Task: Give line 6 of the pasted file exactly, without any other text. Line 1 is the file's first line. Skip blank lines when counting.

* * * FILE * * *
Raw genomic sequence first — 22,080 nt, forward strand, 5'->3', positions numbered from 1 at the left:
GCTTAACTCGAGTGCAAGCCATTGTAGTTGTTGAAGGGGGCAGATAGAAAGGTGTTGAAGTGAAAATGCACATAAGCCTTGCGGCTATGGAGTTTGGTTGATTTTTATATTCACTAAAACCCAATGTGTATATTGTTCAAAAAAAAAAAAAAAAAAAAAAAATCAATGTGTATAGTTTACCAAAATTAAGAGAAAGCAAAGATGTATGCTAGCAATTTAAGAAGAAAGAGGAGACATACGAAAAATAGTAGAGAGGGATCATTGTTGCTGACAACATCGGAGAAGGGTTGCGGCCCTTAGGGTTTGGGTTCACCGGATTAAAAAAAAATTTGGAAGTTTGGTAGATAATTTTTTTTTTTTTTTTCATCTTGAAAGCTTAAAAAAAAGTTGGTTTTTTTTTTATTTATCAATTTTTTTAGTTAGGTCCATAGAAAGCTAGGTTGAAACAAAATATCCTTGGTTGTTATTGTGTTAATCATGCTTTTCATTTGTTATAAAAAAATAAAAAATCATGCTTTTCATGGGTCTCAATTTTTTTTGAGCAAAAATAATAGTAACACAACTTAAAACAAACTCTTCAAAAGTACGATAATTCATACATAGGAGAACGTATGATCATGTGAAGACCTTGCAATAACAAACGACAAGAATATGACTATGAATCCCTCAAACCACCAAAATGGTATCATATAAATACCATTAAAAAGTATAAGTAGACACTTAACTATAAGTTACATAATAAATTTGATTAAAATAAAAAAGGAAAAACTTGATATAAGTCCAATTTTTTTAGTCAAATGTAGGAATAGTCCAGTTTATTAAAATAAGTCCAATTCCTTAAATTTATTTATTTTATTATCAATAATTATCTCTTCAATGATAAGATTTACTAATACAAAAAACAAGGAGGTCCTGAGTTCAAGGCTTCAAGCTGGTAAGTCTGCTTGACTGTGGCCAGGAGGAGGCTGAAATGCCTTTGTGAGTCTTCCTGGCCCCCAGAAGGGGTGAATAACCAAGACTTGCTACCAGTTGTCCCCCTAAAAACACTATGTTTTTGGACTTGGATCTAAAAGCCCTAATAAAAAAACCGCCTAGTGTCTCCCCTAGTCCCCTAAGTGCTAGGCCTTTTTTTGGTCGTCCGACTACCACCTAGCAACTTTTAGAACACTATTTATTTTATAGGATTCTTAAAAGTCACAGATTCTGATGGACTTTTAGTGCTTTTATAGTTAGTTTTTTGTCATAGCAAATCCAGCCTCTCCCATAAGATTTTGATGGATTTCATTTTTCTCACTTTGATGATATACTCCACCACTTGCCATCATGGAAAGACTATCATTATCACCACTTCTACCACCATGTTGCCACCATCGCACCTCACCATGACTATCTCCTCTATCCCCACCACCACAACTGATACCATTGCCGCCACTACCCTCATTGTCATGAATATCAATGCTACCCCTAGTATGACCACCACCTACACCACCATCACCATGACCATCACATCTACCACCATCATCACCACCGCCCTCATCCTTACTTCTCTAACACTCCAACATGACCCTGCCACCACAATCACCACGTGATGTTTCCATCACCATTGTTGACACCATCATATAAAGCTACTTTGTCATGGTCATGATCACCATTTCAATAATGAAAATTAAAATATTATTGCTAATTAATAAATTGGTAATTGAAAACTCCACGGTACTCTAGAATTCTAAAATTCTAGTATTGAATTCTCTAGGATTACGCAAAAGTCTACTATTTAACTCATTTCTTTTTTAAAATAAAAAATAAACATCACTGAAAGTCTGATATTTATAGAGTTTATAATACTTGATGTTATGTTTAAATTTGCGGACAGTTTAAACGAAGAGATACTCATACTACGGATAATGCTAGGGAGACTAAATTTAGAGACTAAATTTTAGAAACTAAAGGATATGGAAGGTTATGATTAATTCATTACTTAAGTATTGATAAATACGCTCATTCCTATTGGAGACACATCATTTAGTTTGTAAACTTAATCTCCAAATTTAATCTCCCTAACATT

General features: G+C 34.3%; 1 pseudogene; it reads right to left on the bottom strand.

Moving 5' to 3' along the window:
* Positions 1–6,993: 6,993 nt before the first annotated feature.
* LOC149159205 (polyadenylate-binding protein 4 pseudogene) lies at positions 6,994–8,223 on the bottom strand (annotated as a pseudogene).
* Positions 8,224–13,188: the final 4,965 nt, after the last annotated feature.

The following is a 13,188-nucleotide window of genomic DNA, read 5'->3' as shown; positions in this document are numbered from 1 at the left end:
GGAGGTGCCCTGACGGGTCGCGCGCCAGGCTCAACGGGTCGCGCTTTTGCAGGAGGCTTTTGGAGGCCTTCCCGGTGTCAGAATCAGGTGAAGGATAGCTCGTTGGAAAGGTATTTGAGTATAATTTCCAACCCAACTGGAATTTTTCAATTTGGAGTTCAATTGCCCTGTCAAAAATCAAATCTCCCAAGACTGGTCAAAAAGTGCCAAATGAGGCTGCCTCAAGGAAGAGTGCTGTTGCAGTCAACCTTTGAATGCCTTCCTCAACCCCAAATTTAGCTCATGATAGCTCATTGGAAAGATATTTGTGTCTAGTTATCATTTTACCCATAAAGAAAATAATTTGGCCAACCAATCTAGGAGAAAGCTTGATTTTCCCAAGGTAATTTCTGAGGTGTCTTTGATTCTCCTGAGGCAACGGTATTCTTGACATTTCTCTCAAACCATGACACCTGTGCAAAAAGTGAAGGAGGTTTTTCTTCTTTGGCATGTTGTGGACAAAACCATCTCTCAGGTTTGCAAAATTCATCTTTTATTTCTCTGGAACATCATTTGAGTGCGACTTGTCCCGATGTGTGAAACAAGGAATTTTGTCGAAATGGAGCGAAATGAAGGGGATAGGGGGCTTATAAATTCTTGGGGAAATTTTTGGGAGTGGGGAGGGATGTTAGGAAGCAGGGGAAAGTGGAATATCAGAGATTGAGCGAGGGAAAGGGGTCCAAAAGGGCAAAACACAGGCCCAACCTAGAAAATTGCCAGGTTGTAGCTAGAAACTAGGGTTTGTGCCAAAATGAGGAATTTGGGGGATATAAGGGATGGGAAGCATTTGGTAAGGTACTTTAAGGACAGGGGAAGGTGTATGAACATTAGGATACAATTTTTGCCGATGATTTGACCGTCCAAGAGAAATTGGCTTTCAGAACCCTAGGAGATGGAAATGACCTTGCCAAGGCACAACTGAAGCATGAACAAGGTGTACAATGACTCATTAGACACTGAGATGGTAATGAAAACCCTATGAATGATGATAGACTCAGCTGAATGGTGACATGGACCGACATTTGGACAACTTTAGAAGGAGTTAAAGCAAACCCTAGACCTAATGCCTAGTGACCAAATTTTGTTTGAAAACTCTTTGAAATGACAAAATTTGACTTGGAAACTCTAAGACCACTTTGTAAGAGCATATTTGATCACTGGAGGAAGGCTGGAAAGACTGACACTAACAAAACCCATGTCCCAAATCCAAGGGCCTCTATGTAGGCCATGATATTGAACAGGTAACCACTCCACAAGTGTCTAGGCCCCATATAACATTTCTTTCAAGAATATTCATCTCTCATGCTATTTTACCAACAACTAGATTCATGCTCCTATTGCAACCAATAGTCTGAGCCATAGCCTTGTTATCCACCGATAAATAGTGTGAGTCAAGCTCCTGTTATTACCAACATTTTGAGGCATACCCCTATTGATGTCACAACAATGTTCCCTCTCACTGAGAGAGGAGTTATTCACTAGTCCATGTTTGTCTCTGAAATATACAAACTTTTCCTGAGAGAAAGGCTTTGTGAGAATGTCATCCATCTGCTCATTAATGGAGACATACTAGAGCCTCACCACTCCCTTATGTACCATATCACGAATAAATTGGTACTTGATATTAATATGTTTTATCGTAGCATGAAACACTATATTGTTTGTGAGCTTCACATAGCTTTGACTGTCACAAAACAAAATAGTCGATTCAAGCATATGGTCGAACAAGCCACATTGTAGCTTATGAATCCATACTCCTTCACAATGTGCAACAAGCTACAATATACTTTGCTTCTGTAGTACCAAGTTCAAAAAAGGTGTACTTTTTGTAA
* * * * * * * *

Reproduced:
* LOC149159205 (polyadenylate-binding protein 4 pseudogene) lies at positions 6,994–8,223 on the bottom strand (annotated as a pseudogene).